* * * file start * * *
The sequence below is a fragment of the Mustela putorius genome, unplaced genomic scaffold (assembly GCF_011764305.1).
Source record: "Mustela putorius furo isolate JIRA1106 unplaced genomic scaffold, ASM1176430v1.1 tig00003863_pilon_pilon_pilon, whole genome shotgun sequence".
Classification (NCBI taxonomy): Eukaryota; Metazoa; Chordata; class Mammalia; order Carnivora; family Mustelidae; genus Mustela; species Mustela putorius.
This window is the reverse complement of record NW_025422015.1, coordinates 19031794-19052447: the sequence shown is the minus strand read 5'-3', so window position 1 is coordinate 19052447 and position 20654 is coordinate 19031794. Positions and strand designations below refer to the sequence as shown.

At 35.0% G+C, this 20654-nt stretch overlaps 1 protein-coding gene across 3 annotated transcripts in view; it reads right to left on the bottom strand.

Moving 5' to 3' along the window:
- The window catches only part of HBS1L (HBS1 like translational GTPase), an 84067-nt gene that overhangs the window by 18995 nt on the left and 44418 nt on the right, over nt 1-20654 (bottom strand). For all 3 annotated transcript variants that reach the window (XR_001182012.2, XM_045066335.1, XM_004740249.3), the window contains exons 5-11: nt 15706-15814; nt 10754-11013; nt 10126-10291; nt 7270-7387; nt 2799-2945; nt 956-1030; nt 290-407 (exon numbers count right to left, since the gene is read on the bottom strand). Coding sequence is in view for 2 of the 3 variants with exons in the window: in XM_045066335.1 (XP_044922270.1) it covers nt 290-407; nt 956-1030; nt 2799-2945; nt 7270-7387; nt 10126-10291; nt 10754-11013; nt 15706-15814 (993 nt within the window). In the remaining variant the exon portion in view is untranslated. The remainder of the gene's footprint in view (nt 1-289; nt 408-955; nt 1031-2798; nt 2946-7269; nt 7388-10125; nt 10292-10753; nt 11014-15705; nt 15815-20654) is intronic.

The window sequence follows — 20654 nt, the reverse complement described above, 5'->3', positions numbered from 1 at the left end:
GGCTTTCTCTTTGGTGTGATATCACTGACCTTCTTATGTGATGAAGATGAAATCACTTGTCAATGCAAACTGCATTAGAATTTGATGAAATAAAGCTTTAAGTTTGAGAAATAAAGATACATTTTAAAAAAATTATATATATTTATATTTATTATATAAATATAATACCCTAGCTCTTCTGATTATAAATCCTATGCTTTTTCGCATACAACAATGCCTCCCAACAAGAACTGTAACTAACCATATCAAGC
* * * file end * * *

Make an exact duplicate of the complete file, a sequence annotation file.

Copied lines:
The sequence below is a fragment of the Mustela putorius genome, unplaced genomic scaffold (assembly GCF_011764305.1).
Source record: "Mustela putorius furo isolate JIRA1106 unplaced genomic scaffold, ASM1176430v1.1 tig00003863_pilon_pilon_pilon, whole genome shotgun sequence".
Classification (NCBI taxonomy): Eukaryota; Metazoa; Chordata; class Mammalia; order Carnivora; family Mustelidae; genus Mustela; species Mustela putorius.
This window is the reverse complement of record NW_025422015.1, coordinates 19031794-19052447: the sequence shown is the minus strand read 5'-3', so window position 1 is coordinate 19052447 and position 20654 is coordinate 19031794. Positions and strand designations below refer to the sequence as shown.

At 35.0% G+C, this 20654-nt stretch overlaps 1 protein-coding gene across 3 annotated transcripts in view; it reads right to left on the bottom strand.

Moving 5' to 3' along the window:
- The window catches only part of HBS1L (HBS1 like translational GTPase), an 84067-nt gene that overhangs the window by 18995 nt on the left and 44418 nt on the right, over nt 1-20654 (bottom strand). For all 3 annotated transcript variants that reach the window (XR_001182012.2, XM_045066335.1, XM_004740249.3), the window contains exons 5-11: nt 15706-15814; nt 10754-11013; nt 10126-10291; nt 7270-7387; nt 2799-2945; nt 956-1030; nt 290-407 (exon numbers count right to left, since the gene is read on the bottom strand). Coding sequence is in view for 2 of the 3 variants with exons in the window: in XM_045066335.1 (XP_044922270.1) it covers nt 290-407; nt 956-1030; nt 2799-2945; nt 7270-7387; nt 10126-10291; nt 10754-11013; nt 15706-15814 (993 nt within the window). In the remaining variant the exon portion in view is untranslated. The remainder of the gene's footprint in view (nt 1-289; nt 408-955; nt 1031-2798; nt 2946-7269; nt 7388-10125; nt 10292-10753; nt 11014-15705; nt 15815-20654) is intronic.

The window sequence follows — 20654 nt, the reverse complement described above, 5'->3', positions numbered from 1 at the left end:
GGCTTTCTCTTTGGTGTGATATCACTGACCTTCTTATGTGATGAAGATGAAATCACTTGTCAATGCAAACTGCATTAGAATTTGATGAAATAAAGCTTTAAGTTTGAGAAATAAAGATACATTTTAAAAAAATTATATATATTTATATTTATTATATAAATATAATACCCTAGCTCTTCTGATTATAAATCCTATGCTTTTTCGCATACAACAATGCCTCCCAACAAGAACTGTAACTAACCATATCAAGC